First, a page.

How can we cultivate a sense of meaning in our lives and allow joy, creativity and a sense of freedom even if we also want to work really hard for growth and outer success?
In the best of worlds there should not be a contradiction there. I think many people are stuck in how things should be instead of actively integrate both sides to create some sort of balance. There are research that shows that shorter work days give better results. More freedom and space for creativity benefit the results.
How this is implemented will of course be different for every operation and company.
We need that balance. We need to work hard, but to be able to work hard we need freedom and recovery.
If you would describe IFK Norrköpings’ culture with one word, which is it?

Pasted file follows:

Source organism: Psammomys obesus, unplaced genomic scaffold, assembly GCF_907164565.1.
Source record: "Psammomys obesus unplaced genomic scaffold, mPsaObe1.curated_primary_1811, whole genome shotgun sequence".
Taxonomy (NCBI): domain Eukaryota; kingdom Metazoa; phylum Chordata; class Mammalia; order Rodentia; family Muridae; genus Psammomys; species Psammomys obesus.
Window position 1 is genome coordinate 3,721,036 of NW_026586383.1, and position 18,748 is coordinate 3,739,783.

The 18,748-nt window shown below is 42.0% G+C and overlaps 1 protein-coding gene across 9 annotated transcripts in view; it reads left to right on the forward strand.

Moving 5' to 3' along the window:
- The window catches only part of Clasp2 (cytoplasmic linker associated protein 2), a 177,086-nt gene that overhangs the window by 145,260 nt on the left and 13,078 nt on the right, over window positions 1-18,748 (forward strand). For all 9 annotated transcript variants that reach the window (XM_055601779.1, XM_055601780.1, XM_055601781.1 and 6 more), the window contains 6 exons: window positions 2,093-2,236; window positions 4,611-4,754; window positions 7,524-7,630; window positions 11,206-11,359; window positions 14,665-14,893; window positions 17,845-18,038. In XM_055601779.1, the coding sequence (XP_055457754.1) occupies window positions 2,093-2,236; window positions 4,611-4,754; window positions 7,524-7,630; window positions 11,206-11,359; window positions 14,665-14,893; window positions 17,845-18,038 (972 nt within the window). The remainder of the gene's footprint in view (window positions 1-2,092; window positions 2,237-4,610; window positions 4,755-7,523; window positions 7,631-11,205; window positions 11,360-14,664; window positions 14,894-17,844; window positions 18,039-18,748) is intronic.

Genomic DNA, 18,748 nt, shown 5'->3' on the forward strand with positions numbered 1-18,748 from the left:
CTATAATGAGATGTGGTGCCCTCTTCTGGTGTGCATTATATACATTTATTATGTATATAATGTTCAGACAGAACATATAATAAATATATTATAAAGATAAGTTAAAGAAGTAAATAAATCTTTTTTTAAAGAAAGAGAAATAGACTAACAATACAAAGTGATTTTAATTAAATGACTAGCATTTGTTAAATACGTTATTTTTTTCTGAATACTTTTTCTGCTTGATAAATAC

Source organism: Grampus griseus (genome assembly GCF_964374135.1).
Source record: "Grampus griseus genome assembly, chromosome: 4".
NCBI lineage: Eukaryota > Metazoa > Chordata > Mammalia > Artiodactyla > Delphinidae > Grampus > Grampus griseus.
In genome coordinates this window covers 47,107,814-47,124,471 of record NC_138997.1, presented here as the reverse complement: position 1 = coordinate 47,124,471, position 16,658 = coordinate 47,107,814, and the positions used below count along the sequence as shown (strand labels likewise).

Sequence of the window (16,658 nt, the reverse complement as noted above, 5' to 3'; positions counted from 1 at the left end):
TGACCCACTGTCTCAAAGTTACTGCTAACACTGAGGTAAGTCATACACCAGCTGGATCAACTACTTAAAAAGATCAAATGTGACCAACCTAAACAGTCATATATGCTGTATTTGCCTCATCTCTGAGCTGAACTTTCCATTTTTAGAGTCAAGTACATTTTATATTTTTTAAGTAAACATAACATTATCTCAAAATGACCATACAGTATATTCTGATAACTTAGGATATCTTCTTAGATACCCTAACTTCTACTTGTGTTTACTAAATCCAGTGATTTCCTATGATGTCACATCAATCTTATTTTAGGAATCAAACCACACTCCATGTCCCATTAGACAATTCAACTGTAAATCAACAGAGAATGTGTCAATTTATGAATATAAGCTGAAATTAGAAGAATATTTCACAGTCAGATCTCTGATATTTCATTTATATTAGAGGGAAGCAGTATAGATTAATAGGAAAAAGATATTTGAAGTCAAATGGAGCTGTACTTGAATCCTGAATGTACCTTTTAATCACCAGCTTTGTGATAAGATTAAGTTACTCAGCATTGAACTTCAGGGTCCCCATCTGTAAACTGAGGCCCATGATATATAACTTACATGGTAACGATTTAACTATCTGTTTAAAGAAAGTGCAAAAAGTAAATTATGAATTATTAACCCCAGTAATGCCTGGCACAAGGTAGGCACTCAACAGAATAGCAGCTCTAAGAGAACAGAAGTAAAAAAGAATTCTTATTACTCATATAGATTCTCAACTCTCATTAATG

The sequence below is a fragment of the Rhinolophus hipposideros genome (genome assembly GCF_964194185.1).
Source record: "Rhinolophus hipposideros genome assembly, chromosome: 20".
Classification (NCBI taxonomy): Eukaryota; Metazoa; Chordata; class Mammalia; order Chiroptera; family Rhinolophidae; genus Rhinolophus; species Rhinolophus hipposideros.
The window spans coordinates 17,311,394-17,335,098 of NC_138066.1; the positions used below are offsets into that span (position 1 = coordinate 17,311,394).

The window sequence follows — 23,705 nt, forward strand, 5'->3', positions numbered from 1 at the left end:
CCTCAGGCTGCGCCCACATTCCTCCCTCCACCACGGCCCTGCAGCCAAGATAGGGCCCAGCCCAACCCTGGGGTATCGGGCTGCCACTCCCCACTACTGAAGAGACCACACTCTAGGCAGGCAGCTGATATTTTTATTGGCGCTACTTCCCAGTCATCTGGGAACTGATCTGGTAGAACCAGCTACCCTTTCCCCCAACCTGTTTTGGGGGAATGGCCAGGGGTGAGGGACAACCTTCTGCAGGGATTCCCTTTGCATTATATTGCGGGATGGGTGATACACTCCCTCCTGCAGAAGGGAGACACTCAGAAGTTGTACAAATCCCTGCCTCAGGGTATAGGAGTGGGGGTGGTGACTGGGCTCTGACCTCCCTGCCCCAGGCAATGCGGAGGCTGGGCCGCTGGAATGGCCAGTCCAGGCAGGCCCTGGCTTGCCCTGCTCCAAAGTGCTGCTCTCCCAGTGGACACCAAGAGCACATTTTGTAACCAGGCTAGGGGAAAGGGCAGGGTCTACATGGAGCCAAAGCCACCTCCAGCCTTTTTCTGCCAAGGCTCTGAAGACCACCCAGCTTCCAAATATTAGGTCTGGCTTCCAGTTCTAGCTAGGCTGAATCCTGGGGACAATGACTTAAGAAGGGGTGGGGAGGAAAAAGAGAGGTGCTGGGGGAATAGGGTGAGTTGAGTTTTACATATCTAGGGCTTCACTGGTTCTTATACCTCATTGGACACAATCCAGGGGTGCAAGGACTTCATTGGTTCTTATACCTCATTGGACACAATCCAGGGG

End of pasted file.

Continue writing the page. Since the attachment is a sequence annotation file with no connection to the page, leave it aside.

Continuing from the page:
And the swedish national team’s culture with one word?
How is it different to build a topclass culture when working with a national team compared to a club team? How do you work with that? What’s really important?
The foundation is the same. What’s different is the time available to work with the culture. With the national team, when it is not european championship or world cup, we are only together for ten days. We have therefore decided to break down our culture into a few concrete guiding stars that we always remind the players of at the start of every gathering.
We think that’s our x-factor where we can be the best in the world, which will give us tremendous adventages on the pitch, so we put a lot of emphasis on that.
What do you do personally and intentionally to contribute to an exceptional culture?
Lead by example.
I demand high standards on my surroundings, which means that I also set really high standards for myself. I must walk my talk. I do everything I can to be as prepared as possible in everything I do.